Home / Fall 2012 / 2012-09-27 / Hookah smoking gains popularity

Hookah smoking gains popularity

Hookahs have become increasingly popular with VSU’s students, however, its popularity also comes with new health risks.

Hookahs are an all-natural tobacco mixed with honey, molasses and fruit extract and is flavored with different scents.

Recently, hookahs were found have some of the same health issues as smoking cigarettes.

According to the Centers of Disease Control and Prevention, hookah is no safer than cigarettes. Even after being passed through a water filter, hookah still contains harmful chemicals including carbon monoxide, heavy metals, and carcinogens.

Charcoal that is used to heat the tobacco can cause the smoker to inhale more carbon monoxide and metal than that of someone who smokes cigarettes. 

Many of those who do smoke from the water pipe are aware of the health effects caused by smoking the flavored tobacco.

“Hookah can be harmful to your lungs, obviously, but especially to your heart,” said Ivan Morales, junior psychology major. “After all, it is tobacco.”

When asked about the hookah community at VSU, Morales says almost everyone that he knows smokes hookah at least once a month, if not more often. 

Perry Davis, junior mass media major, also smokes hookah, and explains the difference between cigarettes and hookah.

“Both have their perks,” Davis said. “While hookah isn’t something I can take with me everywhere, it definitely puts me in a more relaxed state of mind which makes it worth the extra work when I get home.

“Cigarettes however, don’t have as much of an effect, but I buy a pack every now and then as backup for when I’m on the road or in town,” Davis said.

Although Morales and Davis are aware of the effects, the social setting makes it acceptable to them.

Vendors of hookah agree with both Morales and Davis.

Chris Matuszczak, one of the owners of “Smoking Aces”, a hookah lounge in downtown Valdosta, and Alex Abell, a co-owner at “Divided by Zero”, a novelty shop on Baytree Road believe that hookahs are not as harmful as cigarettes.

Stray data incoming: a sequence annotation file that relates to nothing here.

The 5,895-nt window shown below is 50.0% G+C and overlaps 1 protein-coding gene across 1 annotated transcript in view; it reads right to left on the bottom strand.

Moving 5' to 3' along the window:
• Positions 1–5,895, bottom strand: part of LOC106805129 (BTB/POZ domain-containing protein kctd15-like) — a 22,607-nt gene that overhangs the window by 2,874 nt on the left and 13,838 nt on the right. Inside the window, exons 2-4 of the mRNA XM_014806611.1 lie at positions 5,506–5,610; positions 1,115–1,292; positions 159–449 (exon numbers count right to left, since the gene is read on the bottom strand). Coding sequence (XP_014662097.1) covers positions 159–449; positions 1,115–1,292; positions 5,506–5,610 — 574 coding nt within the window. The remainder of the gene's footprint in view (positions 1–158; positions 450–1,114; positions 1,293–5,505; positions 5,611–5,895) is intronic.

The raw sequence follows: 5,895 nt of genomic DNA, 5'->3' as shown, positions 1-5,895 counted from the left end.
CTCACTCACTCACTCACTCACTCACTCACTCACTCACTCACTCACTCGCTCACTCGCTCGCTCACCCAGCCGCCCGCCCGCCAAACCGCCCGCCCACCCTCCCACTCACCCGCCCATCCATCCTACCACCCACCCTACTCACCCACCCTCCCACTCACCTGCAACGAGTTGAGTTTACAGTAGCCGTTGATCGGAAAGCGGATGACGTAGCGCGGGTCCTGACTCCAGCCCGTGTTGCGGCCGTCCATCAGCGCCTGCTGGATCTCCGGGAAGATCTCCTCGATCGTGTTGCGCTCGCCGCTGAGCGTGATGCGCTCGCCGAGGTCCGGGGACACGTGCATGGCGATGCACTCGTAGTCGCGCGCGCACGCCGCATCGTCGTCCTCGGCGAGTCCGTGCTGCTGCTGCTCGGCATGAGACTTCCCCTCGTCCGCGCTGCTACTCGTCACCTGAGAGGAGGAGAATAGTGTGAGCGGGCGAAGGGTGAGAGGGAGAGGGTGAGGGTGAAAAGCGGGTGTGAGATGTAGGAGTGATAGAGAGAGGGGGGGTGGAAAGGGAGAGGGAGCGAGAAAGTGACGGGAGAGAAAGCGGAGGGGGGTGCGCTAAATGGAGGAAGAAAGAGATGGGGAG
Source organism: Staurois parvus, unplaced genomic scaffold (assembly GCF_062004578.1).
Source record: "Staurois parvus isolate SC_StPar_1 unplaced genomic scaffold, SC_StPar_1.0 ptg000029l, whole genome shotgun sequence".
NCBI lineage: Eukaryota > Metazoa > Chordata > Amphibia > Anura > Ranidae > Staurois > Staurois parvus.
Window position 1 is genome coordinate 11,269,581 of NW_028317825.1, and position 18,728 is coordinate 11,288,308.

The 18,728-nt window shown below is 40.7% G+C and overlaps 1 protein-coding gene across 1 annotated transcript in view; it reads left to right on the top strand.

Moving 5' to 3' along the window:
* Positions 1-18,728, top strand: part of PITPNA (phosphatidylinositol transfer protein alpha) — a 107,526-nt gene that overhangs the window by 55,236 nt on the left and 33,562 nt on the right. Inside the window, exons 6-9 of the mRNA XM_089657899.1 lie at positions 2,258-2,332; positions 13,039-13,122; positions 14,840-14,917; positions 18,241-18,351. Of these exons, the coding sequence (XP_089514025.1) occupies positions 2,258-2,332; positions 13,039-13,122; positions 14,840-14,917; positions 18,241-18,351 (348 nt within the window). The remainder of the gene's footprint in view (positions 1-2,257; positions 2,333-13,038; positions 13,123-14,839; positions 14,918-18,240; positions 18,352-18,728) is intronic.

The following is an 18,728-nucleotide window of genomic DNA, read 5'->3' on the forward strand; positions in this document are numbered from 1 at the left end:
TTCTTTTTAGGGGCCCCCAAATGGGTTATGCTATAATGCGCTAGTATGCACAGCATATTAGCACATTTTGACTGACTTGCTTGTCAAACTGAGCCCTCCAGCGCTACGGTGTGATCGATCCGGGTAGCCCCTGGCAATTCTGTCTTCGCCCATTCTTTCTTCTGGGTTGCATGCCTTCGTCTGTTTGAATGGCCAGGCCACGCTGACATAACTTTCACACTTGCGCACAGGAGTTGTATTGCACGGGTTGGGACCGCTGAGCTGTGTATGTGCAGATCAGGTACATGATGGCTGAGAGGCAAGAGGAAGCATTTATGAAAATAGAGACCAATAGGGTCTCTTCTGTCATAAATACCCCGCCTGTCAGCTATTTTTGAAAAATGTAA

“Cigarette smokers would argue that hookahs are more dangerous because you can smoke for an hour and you can smoke a cigarette in ten minutes,” Matuszczak said. “Yet cigarettes contain more chemicals and toxins that companies throw in.”

Matuszczak also looks at the opposing view.

“Hookah smokers would say cigarettes are worse, because they have all the chemicals and hookahs only contain .05% nicotine, is filtered through water and has absolutely no tar.”

Smoking Aces, according to Matuszczak, is filled with VSU students on weekends.

Abell says the sales of hookah related materials at Divided by Zero are high.

“I think hookahs and its materials are our best sellers,” Abell said. “It’s popular among the students.”

Abell was not aware of the CDC’s findings on hookahs, but when informed, he downplayed the findings.

“You can smoke anything and there will be health concerns,” Abell said. “I feel like anything in moderation won’t be too bad for you. Smoking cigarettes is something you do daily, yet hookahs are something you do recreationally.”

Taylor Ruppel, junior art major, disagrees.

“Why would you inhale something like that?” Ruppel said.  “It’s harmful to your health. Why would you want to spend your time inhaling toxins with your friends? I just don’t agree with it at all.”

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